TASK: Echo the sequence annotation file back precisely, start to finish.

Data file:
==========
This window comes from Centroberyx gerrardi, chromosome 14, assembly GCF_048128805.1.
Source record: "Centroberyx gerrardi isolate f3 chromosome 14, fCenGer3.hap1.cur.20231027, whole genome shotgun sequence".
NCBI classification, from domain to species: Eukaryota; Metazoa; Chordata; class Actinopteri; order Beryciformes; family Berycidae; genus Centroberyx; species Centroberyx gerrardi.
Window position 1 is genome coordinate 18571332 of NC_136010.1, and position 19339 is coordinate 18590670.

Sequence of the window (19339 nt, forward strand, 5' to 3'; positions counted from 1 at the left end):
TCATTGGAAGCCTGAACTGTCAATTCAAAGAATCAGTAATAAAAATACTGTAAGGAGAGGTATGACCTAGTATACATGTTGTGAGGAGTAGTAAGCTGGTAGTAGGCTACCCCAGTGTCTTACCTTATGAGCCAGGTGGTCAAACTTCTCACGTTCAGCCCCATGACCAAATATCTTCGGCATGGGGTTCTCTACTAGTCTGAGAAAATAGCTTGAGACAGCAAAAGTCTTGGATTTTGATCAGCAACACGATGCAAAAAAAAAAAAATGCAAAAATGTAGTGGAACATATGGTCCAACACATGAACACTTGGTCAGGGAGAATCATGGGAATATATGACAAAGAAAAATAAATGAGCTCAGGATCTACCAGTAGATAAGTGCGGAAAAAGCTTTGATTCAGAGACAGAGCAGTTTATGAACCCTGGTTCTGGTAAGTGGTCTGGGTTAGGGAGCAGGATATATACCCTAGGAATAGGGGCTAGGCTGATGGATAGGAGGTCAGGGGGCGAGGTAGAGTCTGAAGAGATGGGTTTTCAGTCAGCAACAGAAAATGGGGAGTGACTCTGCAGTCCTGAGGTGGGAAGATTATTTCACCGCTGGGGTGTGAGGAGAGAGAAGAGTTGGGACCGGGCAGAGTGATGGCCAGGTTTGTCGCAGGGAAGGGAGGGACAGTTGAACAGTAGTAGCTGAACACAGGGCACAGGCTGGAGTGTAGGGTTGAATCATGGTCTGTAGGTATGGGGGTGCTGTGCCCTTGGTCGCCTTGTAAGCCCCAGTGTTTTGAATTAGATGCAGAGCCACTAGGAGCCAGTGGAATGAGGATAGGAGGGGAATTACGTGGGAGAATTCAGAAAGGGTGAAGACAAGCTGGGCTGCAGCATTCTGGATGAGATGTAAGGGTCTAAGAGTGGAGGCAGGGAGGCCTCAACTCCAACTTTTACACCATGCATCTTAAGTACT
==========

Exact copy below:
This window comes from Centroberyx gerrardi, chromosome 14, assembly GCF_048128805.1.
Source record: "Centroberyx gerrardi isolate f3 chromosome 14, fCenGer3.hap1.cur.20231027, whole genome shotgun sequence".
NCBI classification, from domain to species: Eukaryota; Metazoa; Chordata; class Actinopteri; order Beryciformes; family Berycidae; genus Centroberyx; species Centroberyx gerrardi.
Window position 1 is genome coordinate 18571332 of NC_136010.1, and position 19339 is coordinate 18590670.

Sequence of the window (19339 nt, forward strand, 5' to 3'; positions counted from 1 at the left end):
TCATTGGAAGCCTGAACTGTCAATTCAAAGAATCAGTAATAAAAATACTGTAAGGAGAGGTATGACCTAGTATACATGTTGTGAGGAGTAGTAAGCTGGTAGTAGGCTACCCCAGTGTCTTACCTTATGAGCCAGGTGGTCAAACTTCTCACGTTCAGCCCCATGACCAAATATCTTCGGCATGGGGTTCTCTACTAGTCTGAGAAAATAGCTTGAGACAGCAAAAGTCTTGGATTTTGATCAGCAACACGATGCAAAAAAAAAAAAATGCAAAAATGTAGTGGAACATATGGTCCAACACATGAACACTTGGTCAGGGAGAATCATGGGAATATATGACAAAGAAAAATAAATGAGCTCAGGATCTACCAGTAGATAAGTGCGGAAAAAGCTTTGATTCAGAGACAGAGCAGTTTATGAACCCTGGTTCTGGTAAGTGGTCTGGGTTAGGGAGCAGGATATATACCCTAGGAATAGGGGCTAGGCTGATGGATAGGAGGTCAGGGGGCGAGGTAGAGTCTGAAGAGATGGGTTTTCAGTCAGCAACAGAAAATGGGGAGTGACTCTGCAGTCCTGAGGTGGGAAGATTATTTCACCGCTGGGGTGTGAGGAGAGAGAAGAGTTGGGACCGGGCAGAGTGATGGCCAGGTTTGTCGCAGGGAAGGGAGGGACAGTTGAACAGTAGTAGCTGAACACAGGGCACAGGCTGGAGTGTAGGGTTGAATCATGGTCTGTAGGTATGGGGGTGCTGTGCCCTTGGTCGCCTTGTAAGCCCCAGTGTTTTGAATTAGATGCAGAGCCACTAGGAGCCAGTGGAATGAGGATAGGAGGGGAATTACGTGGGAGAATTCAGAAAGGGTGAAGACAAGCTGGGCTGCAGCATTCTGGATGAGATGTAAGGGTCTAAGAGTGGAGGCAGGGAGGCCTCAACTCCAACTTTTACACCATGCATCTTAAGTACT